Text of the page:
Stop stressing, start thinking
Gee, the halls sure seem quieter.
All your friends who were ecstatic to hit The Hub a mere two weeks ago now only nod in your direction as they pass by swiftly in the halls.
Classes full of keeners in the first week now have handfuls of people who generally feel getting to one of the last four classes ain’t half bad.
It’s the stretch run, the last chance, or at the very least, the end of a long semester.
The mood of the school changes from joyful and communicative to angry and stressed out pretty quick. Does academic success need to be so soul-suckingly difficult? It may seem that way now.
We hardly need statistics to prove it — just look around — but we’ve got them anyway. According to the 2010 National College Health Assessment, more than half of Mount Royal University students reported experiencing “more than average or tremendous” amounts of stress.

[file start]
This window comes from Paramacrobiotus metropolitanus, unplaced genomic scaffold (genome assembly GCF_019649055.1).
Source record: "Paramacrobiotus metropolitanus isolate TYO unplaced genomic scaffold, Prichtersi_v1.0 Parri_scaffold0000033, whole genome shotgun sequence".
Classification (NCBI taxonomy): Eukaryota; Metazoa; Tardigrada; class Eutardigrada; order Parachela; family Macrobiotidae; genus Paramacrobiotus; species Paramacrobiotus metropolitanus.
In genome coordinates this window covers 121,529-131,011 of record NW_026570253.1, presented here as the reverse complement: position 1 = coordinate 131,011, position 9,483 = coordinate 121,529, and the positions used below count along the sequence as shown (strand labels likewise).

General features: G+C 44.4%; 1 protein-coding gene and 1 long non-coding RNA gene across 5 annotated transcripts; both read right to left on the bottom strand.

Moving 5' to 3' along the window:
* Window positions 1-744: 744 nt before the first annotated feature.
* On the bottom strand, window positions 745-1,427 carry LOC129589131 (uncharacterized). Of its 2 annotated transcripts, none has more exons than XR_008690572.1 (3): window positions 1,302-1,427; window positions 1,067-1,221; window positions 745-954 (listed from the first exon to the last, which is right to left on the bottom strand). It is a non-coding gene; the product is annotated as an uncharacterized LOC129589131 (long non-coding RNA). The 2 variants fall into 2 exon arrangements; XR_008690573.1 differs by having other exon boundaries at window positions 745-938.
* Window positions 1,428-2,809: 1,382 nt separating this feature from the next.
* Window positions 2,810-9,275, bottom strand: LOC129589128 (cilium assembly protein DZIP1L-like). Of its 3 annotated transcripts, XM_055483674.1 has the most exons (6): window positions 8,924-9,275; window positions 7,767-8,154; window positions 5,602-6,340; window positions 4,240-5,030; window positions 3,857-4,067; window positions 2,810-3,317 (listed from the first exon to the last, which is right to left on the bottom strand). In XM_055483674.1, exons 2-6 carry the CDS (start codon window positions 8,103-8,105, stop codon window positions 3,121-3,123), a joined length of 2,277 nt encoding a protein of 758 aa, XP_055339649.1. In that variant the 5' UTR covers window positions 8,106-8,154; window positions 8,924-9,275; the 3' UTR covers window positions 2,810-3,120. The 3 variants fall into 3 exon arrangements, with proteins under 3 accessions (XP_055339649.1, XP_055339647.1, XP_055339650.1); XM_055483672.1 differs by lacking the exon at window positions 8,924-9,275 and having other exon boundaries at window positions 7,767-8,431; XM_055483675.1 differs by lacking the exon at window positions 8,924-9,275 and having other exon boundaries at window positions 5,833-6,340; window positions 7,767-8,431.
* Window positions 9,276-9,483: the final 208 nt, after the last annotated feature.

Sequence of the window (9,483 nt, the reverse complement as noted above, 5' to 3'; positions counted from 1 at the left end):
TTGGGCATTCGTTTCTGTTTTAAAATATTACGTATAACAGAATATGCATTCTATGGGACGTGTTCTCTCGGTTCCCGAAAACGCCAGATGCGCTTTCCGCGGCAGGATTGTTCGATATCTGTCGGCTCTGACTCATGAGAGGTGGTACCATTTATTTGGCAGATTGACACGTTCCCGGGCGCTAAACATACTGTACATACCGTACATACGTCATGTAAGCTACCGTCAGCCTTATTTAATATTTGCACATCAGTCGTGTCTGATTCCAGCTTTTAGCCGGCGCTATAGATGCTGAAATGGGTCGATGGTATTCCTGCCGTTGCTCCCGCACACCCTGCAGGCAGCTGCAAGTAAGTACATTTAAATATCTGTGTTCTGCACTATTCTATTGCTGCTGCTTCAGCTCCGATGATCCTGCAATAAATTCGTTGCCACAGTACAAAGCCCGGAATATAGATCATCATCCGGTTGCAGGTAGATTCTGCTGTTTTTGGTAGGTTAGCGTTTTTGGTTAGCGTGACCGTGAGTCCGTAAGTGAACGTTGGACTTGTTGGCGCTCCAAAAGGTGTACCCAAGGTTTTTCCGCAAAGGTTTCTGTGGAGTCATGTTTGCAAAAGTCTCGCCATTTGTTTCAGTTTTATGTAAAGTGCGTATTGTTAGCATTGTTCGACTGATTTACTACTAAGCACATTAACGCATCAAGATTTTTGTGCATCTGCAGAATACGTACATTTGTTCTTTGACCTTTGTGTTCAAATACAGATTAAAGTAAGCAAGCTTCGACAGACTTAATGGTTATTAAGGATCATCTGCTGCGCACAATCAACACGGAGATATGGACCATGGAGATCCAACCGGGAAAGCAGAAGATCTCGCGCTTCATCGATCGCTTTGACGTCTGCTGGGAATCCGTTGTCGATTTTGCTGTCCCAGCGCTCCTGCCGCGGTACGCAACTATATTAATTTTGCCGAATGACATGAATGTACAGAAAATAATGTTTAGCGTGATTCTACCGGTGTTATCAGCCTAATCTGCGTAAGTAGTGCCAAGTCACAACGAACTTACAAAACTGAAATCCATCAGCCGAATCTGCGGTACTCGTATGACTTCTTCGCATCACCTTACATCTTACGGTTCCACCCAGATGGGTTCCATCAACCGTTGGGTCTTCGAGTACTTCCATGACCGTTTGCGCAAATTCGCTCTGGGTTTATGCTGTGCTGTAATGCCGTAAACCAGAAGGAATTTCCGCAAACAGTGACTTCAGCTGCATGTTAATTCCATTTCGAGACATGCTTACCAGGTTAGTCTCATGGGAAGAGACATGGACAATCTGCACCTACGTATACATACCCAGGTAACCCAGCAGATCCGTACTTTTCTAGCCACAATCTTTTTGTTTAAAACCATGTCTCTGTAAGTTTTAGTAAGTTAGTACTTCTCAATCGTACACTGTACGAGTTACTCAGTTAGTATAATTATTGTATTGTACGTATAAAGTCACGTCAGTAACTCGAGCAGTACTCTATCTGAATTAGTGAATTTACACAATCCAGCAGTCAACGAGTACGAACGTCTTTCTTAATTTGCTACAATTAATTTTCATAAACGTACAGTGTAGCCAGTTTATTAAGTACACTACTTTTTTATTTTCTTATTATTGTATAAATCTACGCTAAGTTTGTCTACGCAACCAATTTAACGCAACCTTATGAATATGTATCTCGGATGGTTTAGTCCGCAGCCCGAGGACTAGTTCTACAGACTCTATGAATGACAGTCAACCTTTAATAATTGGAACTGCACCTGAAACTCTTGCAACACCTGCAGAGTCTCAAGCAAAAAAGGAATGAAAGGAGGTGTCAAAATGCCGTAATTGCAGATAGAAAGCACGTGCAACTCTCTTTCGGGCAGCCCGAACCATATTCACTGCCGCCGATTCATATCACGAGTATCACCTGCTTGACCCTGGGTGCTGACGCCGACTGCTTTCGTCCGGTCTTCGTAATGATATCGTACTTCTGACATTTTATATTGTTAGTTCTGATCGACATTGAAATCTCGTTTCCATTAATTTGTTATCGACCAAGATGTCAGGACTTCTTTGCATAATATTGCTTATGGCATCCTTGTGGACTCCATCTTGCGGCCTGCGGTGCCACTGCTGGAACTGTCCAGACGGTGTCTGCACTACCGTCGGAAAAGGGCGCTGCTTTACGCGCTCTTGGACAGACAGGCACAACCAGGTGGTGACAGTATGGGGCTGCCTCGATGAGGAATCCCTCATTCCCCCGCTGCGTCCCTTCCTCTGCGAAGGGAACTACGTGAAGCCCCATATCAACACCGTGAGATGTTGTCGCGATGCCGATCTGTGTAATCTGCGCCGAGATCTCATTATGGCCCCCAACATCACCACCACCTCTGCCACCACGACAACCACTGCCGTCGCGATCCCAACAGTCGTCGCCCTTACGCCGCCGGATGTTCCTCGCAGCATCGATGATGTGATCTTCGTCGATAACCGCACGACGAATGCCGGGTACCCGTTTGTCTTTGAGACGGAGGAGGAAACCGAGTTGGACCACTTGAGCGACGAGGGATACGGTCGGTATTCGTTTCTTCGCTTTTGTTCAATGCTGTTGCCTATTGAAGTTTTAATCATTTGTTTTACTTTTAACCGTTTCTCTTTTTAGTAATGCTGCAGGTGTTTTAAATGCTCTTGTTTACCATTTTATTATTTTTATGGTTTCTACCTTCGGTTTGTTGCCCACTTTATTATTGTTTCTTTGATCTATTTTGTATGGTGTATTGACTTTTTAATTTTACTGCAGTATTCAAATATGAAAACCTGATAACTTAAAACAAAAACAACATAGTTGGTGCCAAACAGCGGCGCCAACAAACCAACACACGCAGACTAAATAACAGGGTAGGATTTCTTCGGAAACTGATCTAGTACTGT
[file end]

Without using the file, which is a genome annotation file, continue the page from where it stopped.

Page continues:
Learning doesn’t need to be that hard. Education shouldn’t be a people-pleasing task that leaves you in tears in a library by yourself at 2 a.m. on Saturday night.
By all means keep working hard, but make sure you’re doing it for your own happiness.
Remember, it’s your money paying tution bills, and the professor you’re concerned about disappointing is actually paid out of your pocket and is there to help, not make your life miserable.
The sometimes rocky nature of the student-instructor relationship can undermine a collective ability to gain knowledge. The best relationship is one of mutual respect, which limits stress factors.
Instead of looking at your professors as enemies or obstacles in your path to greatness, help them help you. Let them do what you’re paying them to do: assist and guide you through the maze of higher education.
Everyone wants to make it out of this semester with mind, soul and body intact — both instructor and student alike.
The only way to achieve this is to work together.
So, instead of walking through the halls hating every passing second of post-secondary life, remember the university experience is about bettering yourself and gaining the skills you need to build a foundation for the rest of your life.